From one millennial to another: If you can't salute the man, salute the rank
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“You salute the rank, not the man.”

These words were spoken by U.S. Army Major Richard Winters of the famed Easy Company “Band of Brothers” to Capt. Herbert Sobel during the Allied forces post-surrender occupation of Germany.

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The insecure, often incompetent Sobel had once been Winters’s commander, but had seen his cadet overtake him. Winters spoke these words to Sobel in passing when Sobel refused to salute him.

In many ways, it feels like our nation has just been through a war. It was a grueling two years of increasingly venomous campaigning on both sides, but now the people have spoken. Now it is time to, at the very least, salute the rank or office, if not the man.

During the last week, however, many young Americans have made it clear that they are unwilling to accept the results of the election. The shrill whining, crying, and complaining of millennials who claim to be “disturbed and afraid” by President-elect Donald J. Trump has been inescapable.

Social media is inundated with long winded millennial rants, shaming the country for electing a “bigoted white supremacist” to office. And one can’t drive around many of the nation’s largest cities without mobs of young anti-Trump protesters blocking traffic on the streets, sometimes for hours. 

On college campuses the post-election hysteria has been just as bad. Professors at Columbia University, the University of Michigan, and Yale University delayed or canceled exams to help students get through this “tumultuous time.”

Students at the University of Connecticut were allowed to skip class to deal with the traumatization of a Trump presidency. Cornell University held a “cry-in,” and numerous other campuses offered counseling services.  

Millennials, who have been coddled since birth by their "helicopter" baby boomer parents, have little tolerance for anything that makes them feel “uncomfortable.” They are also used to getting their way.

It’s gotten to the point where these young people are unable tolerate the thought of a president who they didn’t support in the election. Rather than accept the results, they whine, cry and call Trump a racist or bigot with little hard evidence to back those accusations up.

Here’s a message for those millennials who appear to be so distraught: There are no “safe spaces” in the real world. In the real world, things may not always go your way; you may come in contact with things you don’t like or people you don’t agree with. But these are the experiences that make us stronger. 

And if the young people protesting Trump cared about this election so much, they should have turned out in records numbers to vote. But they didn’t. Fewer than half of eligible voters between the ages of 18 and 29 cast ballots in this election, which is far below the estimated general voter turnout.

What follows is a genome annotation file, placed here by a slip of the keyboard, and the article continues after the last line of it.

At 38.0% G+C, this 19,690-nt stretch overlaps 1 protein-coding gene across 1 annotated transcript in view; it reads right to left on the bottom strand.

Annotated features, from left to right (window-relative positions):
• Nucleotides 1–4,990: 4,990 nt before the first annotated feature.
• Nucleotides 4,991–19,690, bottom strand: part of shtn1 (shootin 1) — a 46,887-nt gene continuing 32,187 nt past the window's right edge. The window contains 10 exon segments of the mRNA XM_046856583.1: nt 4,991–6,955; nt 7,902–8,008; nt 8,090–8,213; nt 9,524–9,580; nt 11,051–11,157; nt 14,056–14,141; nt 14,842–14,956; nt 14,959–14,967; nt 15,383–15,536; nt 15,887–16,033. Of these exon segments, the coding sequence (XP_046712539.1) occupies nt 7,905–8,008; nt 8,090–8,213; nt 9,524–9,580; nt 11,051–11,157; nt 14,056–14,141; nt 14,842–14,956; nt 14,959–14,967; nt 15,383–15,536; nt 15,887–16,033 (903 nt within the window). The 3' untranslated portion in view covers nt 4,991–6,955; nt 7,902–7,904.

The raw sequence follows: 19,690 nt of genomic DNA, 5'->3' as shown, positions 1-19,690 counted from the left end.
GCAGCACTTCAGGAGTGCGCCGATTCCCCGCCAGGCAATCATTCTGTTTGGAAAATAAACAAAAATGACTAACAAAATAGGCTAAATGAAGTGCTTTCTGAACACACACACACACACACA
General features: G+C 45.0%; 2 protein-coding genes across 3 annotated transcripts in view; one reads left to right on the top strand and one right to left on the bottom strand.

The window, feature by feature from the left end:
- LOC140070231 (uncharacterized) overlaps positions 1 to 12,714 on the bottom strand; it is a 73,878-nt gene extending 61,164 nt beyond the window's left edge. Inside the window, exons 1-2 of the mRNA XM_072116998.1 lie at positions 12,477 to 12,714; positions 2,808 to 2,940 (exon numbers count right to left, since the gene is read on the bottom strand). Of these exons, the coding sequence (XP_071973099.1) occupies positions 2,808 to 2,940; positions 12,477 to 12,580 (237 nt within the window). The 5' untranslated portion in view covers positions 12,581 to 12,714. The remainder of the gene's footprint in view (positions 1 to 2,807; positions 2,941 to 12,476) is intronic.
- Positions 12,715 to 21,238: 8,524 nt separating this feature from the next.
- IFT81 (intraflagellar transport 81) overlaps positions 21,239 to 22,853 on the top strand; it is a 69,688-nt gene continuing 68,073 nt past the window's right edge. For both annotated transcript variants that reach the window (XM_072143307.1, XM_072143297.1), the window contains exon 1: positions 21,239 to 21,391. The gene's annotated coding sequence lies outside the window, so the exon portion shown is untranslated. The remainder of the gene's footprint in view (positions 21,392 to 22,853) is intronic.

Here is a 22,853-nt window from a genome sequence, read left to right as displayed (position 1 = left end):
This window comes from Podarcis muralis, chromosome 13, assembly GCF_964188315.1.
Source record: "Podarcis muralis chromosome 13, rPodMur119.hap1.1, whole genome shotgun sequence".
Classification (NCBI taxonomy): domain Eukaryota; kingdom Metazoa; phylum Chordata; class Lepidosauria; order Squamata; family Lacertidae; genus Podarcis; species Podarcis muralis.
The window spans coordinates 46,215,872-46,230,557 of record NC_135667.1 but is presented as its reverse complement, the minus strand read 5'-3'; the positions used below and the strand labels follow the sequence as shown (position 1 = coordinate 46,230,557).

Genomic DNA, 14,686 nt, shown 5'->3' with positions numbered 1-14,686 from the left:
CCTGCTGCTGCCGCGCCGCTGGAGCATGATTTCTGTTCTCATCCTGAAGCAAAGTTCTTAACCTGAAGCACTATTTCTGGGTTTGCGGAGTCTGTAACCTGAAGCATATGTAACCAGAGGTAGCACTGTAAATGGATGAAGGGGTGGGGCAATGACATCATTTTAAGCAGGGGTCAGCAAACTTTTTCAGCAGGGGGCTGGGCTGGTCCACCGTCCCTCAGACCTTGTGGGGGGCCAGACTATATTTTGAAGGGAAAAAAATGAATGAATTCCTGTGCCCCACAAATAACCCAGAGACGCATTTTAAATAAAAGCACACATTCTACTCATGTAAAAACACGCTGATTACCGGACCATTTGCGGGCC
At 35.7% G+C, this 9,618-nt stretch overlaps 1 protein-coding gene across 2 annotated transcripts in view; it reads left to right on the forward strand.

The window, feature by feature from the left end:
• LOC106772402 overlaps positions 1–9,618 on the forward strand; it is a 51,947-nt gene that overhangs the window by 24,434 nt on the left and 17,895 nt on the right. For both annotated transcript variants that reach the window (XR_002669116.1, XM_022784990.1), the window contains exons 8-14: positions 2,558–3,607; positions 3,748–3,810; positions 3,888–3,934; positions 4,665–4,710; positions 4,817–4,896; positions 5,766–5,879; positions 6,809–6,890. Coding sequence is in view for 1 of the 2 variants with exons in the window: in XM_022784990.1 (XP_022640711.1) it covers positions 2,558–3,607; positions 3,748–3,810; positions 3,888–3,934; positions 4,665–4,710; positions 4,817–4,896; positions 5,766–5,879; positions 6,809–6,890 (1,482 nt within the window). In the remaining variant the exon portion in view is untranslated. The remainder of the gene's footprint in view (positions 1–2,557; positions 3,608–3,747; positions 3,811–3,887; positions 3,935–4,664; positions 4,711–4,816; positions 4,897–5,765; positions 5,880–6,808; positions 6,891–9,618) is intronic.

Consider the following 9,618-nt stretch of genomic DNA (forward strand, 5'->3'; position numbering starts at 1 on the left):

And Hillary ClintonHillary Diane Rodham ClintonMissing piece to the Ukraine puzzle: State Department's overture to Rudy Giuliani On The Money: Trump downplays urgency of China trade talks | Chinese negotiators cut US trip short in new setback | Trump sanctions Iran's national bank | Survey finds Pennsylvania, Wisconsin lost the most factory jobs in past year Meghan McCain, Ana Navarro get heated over whistleblower debate MORE received a smaller percentage of millennial support than President Obama did in 2012. In Portland, Ore. — where some of the largest anti-Trump riots are occurring — the large majority of protesters arrested either didn’t cast a ballot or weren’t even registered to vote.   

Donald TrumpDonald John TrumpJulián Castro: It's time for House Democrats to 'do something' about Trump Warren: Congress is 'complicit' with Trump 'by failing to act' Sanders to join teachers, auto workers striking in Midwest MORE will be our next president. You may not like it, but it’s time to deal with reality and work together to better this country. Screaming and whining will get us nowhere. Unnecessarily portraying ourselves as victims will get us nowhere. It’s time to stop acting like babies, and start acting like adults.

The office is venerable and the country needs all the help it can get. If it is all you can do, salute the rank, not the man. And then get to work.

Kristin Tate is a conservative columnist and author of the book "Government Gone Wild: How D.C. Politicians Are Taking You For a Ride And What You Can Do About It."
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